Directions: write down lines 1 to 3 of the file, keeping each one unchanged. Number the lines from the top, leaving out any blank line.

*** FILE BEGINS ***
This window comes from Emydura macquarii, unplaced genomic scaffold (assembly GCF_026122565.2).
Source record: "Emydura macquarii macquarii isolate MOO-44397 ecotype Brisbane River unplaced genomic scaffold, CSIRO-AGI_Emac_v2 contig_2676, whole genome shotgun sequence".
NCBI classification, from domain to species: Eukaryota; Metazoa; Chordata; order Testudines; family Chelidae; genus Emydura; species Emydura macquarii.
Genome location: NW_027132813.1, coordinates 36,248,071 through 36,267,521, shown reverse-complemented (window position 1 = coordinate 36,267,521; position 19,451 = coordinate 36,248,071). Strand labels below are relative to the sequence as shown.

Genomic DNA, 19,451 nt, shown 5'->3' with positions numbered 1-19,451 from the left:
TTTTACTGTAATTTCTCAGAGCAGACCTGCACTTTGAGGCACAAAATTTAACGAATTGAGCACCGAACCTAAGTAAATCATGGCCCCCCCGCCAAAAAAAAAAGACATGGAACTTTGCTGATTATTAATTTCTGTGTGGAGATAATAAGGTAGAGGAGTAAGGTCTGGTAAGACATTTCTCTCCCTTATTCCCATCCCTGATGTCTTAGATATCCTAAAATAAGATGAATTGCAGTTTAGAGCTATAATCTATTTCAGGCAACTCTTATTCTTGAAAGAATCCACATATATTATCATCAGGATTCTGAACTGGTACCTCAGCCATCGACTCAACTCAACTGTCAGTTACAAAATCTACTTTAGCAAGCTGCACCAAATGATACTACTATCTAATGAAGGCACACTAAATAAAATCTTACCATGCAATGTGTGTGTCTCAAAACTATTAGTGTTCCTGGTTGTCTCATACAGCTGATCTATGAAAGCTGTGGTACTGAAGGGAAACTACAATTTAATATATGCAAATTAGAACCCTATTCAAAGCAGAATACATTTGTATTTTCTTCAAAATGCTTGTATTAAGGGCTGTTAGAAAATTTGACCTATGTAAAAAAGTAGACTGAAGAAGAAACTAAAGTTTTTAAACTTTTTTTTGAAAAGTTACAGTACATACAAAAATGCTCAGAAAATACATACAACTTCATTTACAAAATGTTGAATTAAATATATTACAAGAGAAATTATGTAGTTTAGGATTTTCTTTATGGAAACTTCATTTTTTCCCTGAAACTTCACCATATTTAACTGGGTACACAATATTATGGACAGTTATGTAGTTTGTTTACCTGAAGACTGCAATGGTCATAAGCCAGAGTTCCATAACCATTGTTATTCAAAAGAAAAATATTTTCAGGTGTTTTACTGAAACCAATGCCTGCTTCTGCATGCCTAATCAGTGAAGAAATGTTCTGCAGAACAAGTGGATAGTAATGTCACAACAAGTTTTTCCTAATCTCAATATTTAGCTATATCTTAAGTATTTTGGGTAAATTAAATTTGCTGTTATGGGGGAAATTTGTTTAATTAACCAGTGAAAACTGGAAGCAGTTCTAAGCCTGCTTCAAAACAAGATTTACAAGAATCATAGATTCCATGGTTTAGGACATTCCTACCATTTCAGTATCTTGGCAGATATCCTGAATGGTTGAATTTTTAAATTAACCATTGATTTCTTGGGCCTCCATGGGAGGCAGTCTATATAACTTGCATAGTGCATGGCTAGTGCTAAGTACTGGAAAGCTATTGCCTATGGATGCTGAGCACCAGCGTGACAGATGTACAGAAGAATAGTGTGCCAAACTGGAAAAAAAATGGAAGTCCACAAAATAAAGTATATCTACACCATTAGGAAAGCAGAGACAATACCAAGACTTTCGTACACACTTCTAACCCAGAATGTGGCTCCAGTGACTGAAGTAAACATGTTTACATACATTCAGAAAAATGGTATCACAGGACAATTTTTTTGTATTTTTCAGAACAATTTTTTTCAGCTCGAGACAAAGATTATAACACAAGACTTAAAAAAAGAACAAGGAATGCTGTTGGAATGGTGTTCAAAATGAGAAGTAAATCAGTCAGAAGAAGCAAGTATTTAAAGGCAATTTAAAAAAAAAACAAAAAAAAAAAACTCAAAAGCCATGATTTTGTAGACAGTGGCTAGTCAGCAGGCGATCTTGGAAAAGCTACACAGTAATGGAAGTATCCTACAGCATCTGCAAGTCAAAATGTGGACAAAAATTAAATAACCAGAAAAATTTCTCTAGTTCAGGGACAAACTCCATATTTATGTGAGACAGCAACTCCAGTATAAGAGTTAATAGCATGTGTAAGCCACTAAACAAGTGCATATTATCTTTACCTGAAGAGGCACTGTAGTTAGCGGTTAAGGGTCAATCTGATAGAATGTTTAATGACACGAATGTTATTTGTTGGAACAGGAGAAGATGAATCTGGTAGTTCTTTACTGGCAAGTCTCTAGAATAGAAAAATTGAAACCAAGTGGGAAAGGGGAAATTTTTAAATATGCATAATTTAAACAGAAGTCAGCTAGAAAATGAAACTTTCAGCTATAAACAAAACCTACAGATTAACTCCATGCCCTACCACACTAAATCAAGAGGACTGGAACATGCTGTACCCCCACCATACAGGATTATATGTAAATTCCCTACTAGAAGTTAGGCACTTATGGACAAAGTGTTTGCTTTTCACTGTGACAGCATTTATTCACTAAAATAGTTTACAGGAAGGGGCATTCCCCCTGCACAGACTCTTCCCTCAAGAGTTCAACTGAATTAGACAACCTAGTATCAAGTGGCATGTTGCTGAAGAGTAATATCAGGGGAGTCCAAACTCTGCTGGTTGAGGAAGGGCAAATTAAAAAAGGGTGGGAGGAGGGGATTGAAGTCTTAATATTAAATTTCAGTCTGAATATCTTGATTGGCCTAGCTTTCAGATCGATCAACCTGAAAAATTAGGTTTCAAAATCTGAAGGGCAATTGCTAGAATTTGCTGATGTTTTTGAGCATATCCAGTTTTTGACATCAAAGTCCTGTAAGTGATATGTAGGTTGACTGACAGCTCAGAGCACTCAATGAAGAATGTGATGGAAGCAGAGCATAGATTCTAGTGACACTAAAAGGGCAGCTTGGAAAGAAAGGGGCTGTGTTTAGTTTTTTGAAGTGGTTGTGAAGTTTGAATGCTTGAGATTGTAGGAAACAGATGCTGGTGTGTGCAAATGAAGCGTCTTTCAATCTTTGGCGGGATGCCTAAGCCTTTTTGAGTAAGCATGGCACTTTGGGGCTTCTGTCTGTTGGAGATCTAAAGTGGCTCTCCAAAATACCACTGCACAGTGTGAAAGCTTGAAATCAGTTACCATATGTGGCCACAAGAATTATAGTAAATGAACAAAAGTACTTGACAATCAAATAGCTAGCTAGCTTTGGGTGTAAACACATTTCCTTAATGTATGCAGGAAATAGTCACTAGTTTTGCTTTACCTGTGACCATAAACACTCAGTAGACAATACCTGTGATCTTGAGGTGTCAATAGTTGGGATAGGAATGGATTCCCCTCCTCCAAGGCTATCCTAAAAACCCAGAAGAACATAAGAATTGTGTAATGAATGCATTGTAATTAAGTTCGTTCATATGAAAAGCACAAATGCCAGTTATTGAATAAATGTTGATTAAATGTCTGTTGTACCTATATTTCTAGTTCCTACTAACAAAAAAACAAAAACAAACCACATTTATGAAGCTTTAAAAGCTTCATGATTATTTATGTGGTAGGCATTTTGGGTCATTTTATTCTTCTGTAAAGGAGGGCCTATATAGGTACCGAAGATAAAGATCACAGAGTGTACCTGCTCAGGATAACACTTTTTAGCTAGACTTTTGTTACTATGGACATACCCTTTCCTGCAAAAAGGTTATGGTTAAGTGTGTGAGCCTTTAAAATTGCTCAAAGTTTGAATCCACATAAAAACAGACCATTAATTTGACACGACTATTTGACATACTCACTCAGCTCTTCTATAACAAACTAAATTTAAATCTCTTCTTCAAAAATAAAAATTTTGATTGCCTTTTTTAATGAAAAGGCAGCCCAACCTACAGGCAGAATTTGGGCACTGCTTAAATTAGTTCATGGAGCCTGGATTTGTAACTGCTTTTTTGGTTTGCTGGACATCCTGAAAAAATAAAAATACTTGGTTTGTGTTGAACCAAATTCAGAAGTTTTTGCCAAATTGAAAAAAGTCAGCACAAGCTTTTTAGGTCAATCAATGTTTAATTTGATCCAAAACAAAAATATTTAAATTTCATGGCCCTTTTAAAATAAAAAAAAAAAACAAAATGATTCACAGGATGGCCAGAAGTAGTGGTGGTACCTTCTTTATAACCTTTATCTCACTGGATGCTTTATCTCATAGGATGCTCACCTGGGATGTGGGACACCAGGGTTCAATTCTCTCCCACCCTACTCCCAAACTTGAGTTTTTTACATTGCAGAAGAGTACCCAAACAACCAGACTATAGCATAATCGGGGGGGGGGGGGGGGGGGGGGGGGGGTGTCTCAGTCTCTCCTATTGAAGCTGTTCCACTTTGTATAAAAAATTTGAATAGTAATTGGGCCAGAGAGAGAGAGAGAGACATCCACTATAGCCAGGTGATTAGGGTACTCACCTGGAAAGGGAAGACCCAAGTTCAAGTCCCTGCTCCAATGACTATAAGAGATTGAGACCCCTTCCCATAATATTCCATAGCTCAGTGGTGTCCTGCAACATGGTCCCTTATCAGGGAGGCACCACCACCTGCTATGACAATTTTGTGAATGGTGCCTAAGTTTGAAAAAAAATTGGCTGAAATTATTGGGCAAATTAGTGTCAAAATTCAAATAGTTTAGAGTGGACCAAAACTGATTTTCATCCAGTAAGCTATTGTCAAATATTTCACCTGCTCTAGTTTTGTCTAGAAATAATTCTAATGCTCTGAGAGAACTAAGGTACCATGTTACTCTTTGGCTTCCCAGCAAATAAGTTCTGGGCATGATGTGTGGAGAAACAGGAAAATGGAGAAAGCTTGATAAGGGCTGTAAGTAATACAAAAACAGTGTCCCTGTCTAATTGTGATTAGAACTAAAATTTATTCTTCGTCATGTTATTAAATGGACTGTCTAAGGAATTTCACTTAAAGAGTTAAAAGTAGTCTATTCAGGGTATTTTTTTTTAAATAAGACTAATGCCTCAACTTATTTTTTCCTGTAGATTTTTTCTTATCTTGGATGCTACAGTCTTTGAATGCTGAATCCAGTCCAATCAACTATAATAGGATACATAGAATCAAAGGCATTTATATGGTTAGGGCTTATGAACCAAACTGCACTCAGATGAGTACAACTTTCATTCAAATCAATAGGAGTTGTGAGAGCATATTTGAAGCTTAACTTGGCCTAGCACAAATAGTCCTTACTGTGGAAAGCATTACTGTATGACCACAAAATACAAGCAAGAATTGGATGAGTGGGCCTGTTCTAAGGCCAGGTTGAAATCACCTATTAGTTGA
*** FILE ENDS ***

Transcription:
This window comes from Emydura macquarii, unplaced genomic scaffold (assembly GCF_026122565.2).
Source record: "Emydura macquarii macquarii isolate MOO-44397 ecotype Brisbane River unplaced genomic scaffold, CSIRO-AGI_Emac_v2 contig_2676, whole genome shotgun sequence".
NCBI classification, from domain to species: Eukaryota; Metazoa; Chordata; order Testudines; family Chelidae; genus Emydura; species Emydura macquarii.